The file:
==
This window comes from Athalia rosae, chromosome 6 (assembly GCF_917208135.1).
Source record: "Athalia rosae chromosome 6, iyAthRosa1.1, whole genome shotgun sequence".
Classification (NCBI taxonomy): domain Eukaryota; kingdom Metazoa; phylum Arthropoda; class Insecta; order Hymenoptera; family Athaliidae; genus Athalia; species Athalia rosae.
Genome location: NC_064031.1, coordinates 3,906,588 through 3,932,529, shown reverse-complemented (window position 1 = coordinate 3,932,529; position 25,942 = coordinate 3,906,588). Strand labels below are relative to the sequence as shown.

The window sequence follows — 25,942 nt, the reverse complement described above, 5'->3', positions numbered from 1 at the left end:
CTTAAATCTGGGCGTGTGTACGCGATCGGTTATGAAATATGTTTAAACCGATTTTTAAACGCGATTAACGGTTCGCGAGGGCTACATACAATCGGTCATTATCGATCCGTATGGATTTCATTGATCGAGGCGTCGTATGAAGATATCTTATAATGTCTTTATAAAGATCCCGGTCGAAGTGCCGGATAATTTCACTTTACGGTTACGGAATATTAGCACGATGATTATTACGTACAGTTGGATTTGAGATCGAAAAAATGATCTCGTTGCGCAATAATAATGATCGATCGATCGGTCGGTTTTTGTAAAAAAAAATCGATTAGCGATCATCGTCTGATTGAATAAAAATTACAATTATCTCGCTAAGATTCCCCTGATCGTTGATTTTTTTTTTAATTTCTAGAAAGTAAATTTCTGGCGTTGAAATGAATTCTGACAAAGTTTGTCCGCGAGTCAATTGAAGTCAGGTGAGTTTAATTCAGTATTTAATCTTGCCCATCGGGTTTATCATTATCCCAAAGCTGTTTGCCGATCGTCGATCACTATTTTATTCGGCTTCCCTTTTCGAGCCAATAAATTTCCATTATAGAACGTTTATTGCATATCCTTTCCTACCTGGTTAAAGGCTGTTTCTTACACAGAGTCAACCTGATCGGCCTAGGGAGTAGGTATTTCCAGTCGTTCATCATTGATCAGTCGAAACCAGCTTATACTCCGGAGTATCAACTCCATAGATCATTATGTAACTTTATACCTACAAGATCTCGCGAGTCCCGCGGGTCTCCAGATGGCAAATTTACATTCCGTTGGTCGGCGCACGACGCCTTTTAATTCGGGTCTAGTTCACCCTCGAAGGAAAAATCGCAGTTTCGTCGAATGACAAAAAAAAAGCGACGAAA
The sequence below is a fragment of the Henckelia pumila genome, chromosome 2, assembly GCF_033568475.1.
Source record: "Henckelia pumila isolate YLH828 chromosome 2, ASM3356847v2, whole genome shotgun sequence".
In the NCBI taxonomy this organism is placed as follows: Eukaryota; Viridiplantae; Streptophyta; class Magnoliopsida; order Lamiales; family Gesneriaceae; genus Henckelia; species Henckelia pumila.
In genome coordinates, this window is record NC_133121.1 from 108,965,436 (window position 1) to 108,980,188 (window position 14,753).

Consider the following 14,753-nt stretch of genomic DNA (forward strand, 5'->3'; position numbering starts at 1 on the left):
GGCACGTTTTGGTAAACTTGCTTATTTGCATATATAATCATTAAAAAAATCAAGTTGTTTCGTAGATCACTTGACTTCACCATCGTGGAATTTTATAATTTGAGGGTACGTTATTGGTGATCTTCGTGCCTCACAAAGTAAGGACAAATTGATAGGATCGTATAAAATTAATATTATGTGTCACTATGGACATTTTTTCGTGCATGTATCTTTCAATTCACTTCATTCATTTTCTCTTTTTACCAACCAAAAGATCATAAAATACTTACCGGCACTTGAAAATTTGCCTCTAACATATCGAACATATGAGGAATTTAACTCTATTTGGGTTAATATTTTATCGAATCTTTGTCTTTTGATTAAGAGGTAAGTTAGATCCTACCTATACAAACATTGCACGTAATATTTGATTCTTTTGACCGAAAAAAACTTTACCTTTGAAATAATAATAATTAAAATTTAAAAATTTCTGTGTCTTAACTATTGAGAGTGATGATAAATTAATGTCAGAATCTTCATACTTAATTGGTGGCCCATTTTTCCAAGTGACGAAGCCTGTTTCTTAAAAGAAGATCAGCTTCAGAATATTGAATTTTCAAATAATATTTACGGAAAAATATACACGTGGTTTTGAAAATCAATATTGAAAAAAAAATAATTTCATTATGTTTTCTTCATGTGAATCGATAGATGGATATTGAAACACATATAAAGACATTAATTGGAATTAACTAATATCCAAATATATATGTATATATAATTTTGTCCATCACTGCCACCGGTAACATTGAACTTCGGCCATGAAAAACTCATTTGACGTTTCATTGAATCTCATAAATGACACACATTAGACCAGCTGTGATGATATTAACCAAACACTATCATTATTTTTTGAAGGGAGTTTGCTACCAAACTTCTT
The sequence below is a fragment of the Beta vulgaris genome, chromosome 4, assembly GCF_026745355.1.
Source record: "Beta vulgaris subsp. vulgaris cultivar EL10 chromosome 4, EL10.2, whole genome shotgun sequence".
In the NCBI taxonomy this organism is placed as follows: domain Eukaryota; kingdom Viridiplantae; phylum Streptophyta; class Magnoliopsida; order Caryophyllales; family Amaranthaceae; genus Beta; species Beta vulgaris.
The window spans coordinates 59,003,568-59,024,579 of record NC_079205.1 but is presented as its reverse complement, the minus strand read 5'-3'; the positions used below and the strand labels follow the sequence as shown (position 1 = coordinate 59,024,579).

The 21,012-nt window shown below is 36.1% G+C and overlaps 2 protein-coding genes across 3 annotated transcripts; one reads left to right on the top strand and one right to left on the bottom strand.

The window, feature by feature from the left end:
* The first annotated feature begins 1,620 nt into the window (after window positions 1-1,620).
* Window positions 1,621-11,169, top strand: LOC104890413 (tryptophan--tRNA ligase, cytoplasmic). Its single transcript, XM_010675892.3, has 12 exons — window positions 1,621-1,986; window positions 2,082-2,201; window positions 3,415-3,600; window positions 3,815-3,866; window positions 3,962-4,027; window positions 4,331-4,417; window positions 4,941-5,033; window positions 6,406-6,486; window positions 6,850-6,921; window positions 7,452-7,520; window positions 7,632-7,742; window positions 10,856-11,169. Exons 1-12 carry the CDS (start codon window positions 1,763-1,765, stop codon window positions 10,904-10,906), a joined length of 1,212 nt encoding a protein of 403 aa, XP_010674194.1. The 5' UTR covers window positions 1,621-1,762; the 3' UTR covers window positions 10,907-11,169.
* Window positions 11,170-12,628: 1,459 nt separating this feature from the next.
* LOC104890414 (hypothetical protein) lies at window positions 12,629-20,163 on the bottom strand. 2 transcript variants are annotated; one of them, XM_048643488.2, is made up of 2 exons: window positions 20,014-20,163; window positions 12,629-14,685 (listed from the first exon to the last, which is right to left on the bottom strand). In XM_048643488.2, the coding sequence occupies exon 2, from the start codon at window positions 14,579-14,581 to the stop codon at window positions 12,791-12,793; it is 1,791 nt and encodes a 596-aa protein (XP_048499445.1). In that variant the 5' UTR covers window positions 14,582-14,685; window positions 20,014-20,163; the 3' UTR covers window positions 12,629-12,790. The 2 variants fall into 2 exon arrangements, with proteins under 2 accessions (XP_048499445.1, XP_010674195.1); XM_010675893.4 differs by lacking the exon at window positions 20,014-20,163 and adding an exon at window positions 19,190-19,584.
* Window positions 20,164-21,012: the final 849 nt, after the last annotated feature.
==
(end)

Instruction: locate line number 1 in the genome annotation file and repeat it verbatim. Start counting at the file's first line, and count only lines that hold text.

This window comes from Athalia rosae, chromosome 6 (assembly GCF_917208135.1).